Why You Should Never Say "Sorry" After an Auto Accident
After being involved in an accident, it’s easy to feel overwhelmed, confused, or scared. Because of this, and because people may be inclined to apologize as a natural reaction to unforeseen incidents, many motorists say “sorry” to the other driver involved in their wreck. Unfortunately, saying something as simple as “sorry” could have big consequences when it comes to one’s ability to secure compensation for their damages through a personal injury claim.
At the Law Office of Marshall Silberberg, our Orange County car accident attorneys are passionate about providing the comprehensive support and representation injured victims need to protect their rights and futures following preventable accidents. After car crashes, we ensure our clients are fully educated about their rights, how the process works, and what they can do to help strengthen the merits of their case. While we ultimately want clients to focus on recovering from their injuries and rebuilding their lives, we do want them to have the information they need to make informed decisions and avoid costly mistakes. Among these mistakes are saying the wrong things following a wreck – including “sorry.”
Saying “sorry” may be a nice gesture, but it simply should not be said after a car accident. Apologies can potentially implicate you in a crash and harm your chances of recovering the compensation you deserve.
Here are a few important things to note when it comes to apologizing after an accident:
- Admission of Fault – Saying “sorry” can be viewed as an admission of fault for causing an accident. When you say “sorry” to another driver, or tell a law enforcement officer taking a police report, you create a record of a verifiable apology. Insurance companies, which do all they can to pay victims as little as possible, may latch on to this apology and leverage it as evidence that you are admitting to fault, even if you truly were not to blame for the accident.
- Evidence of Culpability – An apology can also be used by insurance providers to skirt liability away from their policyholders and place some of that responsibility onto you. While saying sorry may not be enough to say that you are entirely to blame, it may be enough to assign you with some percentage of fault, especially if you further state why you are apologizing – “sorry, I didn’t see you as I was pulling out,” or “sorry, I didn’t see the light had changed.” These types of statements can help insurers in their argument that you contributed to the cause of a crash, which can reduce the compensation you will be eligible to recover from the other driver who “shared” responsibility for causing a wreck, even if you did not.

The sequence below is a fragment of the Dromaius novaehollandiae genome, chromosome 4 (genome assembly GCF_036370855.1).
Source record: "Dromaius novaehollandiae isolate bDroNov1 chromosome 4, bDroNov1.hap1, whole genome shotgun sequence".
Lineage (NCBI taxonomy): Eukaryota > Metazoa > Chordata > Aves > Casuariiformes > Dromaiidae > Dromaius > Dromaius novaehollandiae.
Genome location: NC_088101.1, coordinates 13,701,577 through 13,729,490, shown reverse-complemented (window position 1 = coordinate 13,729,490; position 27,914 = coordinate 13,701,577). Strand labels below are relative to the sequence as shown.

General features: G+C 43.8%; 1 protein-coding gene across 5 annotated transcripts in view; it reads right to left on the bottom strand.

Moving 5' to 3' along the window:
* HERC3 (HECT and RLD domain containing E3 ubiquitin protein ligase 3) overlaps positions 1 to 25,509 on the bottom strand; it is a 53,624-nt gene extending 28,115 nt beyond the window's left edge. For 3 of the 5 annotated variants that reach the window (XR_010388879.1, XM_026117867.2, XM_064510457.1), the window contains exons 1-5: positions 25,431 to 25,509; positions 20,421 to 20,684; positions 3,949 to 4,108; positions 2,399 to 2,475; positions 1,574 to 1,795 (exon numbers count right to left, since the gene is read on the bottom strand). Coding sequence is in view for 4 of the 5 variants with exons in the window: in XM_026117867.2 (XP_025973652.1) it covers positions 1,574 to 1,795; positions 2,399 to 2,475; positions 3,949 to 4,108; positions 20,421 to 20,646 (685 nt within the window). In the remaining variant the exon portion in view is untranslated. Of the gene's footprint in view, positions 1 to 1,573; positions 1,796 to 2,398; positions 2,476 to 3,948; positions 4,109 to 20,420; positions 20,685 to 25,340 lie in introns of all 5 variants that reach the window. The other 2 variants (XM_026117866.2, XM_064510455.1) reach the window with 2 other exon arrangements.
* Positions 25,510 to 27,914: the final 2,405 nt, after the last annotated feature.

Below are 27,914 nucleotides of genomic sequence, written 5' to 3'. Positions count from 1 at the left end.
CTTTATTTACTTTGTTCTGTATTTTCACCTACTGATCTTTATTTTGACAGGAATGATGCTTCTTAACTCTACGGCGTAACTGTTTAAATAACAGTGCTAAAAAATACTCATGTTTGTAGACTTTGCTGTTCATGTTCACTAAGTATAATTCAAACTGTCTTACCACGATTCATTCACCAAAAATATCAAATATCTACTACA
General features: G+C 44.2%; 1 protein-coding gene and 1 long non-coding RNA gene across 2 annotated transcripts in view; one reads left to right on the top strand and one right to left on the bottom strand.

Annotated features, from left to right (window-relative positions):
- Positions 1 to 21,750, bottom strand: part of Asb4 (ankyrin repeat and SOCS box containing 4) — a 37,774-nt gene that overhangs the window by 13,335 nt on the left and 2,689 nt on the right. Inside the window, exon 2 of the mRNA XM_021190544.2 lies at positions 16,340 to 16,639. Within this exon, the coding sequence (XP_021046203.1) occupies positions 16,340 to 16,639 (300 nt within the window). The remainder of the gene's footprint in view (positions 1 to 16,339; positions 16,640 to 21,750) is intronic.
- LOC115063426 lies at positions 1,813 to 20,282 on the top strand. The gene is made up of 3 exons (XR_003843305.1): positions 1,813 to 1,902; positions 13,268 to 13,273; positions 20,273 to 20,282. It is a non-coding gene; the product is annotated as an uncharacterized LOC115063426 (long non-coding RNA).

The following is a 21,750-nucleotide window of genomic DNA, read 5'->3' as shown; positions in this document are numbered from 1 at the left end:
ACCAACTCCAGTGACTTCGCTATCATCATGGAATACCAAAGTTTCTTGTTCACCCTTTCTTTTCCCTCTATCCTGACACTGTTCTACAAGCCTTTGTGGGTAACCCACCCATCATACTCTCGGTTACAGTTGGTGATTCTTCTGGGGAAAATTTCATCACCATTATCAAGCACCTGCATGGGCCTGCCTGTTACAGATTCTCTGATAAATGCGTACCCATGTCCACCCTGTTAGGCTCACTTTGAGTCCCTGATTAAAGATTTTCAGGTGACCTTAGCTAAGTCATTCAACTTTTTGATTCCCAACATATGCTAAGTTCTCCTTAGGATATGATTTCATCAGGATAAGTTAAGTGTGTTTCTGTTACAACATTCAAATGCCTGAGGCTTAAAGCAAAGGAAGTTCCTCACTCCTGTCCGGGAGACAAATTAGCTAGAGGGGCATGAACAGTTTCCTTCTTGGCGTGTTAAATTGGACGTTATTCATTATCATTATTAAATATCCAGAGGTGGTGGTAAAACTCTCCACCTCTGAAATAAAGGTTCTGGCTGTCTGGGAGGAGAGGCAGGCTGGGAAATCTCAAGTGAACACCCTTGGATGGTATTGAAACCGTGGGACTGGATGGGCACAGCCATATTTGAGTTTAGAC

- You Don’t Know All the Facts – Aside from potentially complicating your personal injury case, the truth is that you do not have all of the facts surrounding your accident to know whether you actually caused or contributed to a crash at all. Even if you feel you might have done something to contribute to a crash, it might come to light that the other driver committed serious infractions or even crimes that led to the preventable crash. Following a wreck, it is best to keep this in mind, and to let law enforcement, insurance adjustors, and experienced personal injury lawyers conduct the necessary investigations to determine who can be held at fault.
- Focus on the Important Things – After a wreck, apologizing is not something that should take precedence over more important issues. First and foremost, your top concern should be ensuring that you or anyone else involved in the accident receive medical attention if needed. You should also call law enforcement, not only for medical assistance if it is required, but also to have an officer fill out a police report. If you are able to do so, you should also collect as much information as you can from the other parties involved and any available witnesses. You can also take pictures of the scene.
- Talking to the Insurance Company – Remember, insurance companies are in business to protect their bottom line. If an insurance adjustor reaches out to you following an accident, remember that you do not have to speak with them if you have legal representation who can do so on your behalf. If you do speak, be sure not to say “sorry” or be lured into apologizing or making statements that could be used against you. Insurance companies are slick and will do anything possible to pay you less. They put profits over people.
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